Qeexo’s got a brainy idea to make touchscreens a lot more versatile

Life beyond multi-touch? That’s what FingerSense and TouchTools promise

Touchscreens are everywhere, but they haven’t really moved beyond the basic gestures made famous by the iPhone eight years ago. Sure, there’s 3D Touch, which adds pressure as an input dimension, but what if you’re looking for a solution that’s not tied down to a single platform? That’s just what Qeexo is doing.

‘Slap a touchscreen on it’ seems to be the mantra for tech companies. Resistive touch got killed off by capacitive screens, the iPhone led to the iPad, touchscreen laptops became common, and even your car stereo and fridge (a fridge that can tell us how much beer’s left and also let us order more would be perfect) have decided to join the party. But we still use touchscreens in pretty much the same way as we used to a decade ago. So, is there life after multi-touch?

 

 

The next step

3D Touch? That’s only present on iOS devices, and while some Android makers are working on pressure-sensing tech, there’s nothing that could one day become a standard. Why does this matter? According to Qeexo, one of the reasons why touchscreens caught on as fast as they did is because there’s no learning curve as such swiping, scrolling and even pinching-to-zoom is all as intuitive as chugging down a beer and slapping down your credit card.

But what happens when you add in more gestures or every OEM decides to come up with its own input system? Confusion, we expect. And loads of annoyed users who find themselves all at sea when handed a new device.

Ergo, what we need is consistency. And that’s exactly what Qeexo says FingerSense offers. And yet, FingerSense isn’t intended to rival pressure-sensing systems Qeexo’s tech is more of a shortcut launcher system which should complement whatever tech your device already has.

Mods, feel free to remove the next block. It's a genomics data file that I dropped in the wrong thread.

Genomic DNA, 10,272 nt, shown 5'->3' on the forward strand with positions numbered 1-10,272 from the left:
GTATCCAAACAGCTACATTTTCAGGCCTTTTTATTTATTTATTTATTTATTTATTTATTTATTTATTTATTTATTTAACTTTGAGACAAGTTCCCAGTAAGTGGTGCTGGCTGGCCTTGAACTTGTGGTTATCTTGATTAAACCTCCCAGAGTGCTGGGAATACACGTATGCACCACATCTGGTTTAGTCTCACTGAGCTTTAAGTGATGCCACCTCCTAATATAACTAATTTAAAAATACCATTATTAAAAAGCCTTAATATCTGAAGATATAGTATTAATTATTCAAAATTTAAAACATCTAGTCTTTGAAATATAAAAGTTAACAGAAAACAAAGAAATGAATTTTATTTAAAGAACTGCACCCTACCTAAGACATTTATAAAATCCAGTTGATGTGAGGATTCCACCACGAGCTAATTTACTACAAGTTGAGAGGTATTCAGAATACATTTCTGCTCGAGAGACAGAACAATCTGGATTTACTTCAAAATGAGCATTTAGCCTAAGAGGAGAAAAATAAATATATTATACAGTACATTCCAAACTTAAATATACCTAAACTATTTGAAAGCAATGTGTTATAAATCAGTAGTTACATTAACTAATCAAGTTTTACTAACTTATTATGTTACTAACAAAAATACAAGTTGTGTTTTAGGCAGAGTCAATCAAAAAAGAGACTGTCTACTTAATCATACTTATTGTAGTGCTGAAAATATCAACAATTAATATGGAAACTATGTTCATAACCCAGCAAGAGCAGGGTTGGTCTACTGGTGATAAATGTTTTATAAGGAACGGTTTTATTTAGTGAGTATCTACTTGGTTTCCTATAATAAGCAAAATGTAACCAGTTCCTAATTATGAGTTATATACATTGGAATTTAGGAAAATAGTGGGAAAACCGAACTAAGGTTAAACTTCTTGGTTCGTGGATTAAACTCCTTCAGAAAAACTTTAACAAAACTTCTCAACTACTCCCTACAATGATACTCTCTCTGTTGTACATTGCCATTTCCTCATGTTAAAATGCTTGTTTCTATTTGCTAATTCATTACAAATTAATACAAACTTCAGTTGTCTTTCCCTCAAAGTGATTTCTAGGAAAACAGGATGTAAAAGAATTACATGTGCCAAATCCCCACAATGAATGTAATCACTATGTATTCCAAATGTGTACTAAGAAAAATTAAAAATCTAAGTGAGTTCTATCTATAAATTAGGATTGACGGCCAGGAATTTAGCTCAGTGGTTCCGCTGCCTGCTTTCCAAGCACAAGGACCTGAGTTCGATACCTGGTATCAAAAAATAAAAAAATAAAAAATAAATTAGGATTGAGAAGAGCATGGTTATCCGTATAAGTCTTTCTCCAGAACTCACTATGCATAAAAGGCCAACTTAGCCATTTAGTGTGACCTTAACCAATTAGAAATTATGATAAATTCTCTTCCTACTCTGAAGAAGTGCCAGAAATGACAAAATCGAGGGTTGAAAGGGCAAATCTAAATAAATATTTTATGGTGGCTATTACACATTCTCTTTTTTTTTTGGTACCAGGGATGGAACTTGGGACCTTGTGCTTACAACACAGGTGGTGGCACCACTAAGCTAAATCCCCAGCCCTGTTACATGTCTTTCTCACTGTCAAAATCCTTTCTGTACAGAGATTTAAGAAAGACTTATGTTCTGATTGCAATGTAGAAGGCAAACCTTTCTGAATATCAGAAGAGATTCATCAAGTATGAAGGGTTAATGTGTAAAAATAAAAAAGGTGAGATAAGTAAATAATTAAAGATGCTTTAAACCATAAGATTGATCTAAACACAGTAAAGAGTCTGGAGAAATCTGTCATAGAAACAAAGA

A new input dimension of touch

You've probably seen FingerSense in action if you’ve used a Huawei or Honor device: draw a circle with your knuckles to capture a part of it, double tap to launch an app, or drag to copy text. Yup, your knuckles become yet another way of interacting with the device. (We reckon it should be called KnuckleSense, but then it’d sound like Silicon Valley slang for the aftermath of a bar fight).

So, how does this work? The geeky answer is ‘machine learning’, but since that’s one of those terms that fly over the head of anyone not an engineer, here’s what it actually is: It’s all ‘done in software’ so it’s easier to implement (and there’s no need for expensive new hardware).

But that doesn’t mean FingerSense will work on any old phone Qeexo says it needs to work with device makers to optimise FingerSense for a consistent and responsive experience.

 

 

There’s an app for that

Still, a launcher app is on the way, Windows 10 support is in the works, and there’s even a Nexus 6P developer image (with baked-in FingerSense) brave souls can try playing with.

Now, we know what you’re thinking what’s in it for gamers? It’s a pretty smart question, we must say, ‘cos if there’s anything that would really benefit from an additional way of input, it’s a fast-and-furious mobile RPG.

But don’t you worry, as Qeexo’s working on getting developers on board, and there’s even a Fruit Ninja demo which supports Fingersense you just gotta tap with your knuckles to break a coconut. (Warning: that’s not something you should ever try in real life).

 

 

A ‘natural’ touchscreen experience?

While FingerSense might be the affordable next step to multi-touch, there’s something else Qeexo’s been brewing up (and we must say, it sounds a lot more interesting) TouchTools. Touchtools is a bit similar to FingerSense in terms of adding new ways of interacting with a touchscreen, but it does so with the use of gestures akin to those you’d use in real life.

Just imagine you had a drawing app with support for TouchTools. Normally, you’d have to tap on a toolbar to select an eraser or a pen. But with Touchtools, all you have to do is hold your hand like you were grabbing the right tool: Scrunch up your fingers and move them on the screen like you’re erasing a sketch, and a TouchTools-enabled drawing app will automatically select the eraser and get to work.

Pretty cool, we must say. Though we wonder what happens when you’ve got loads of tools to select from.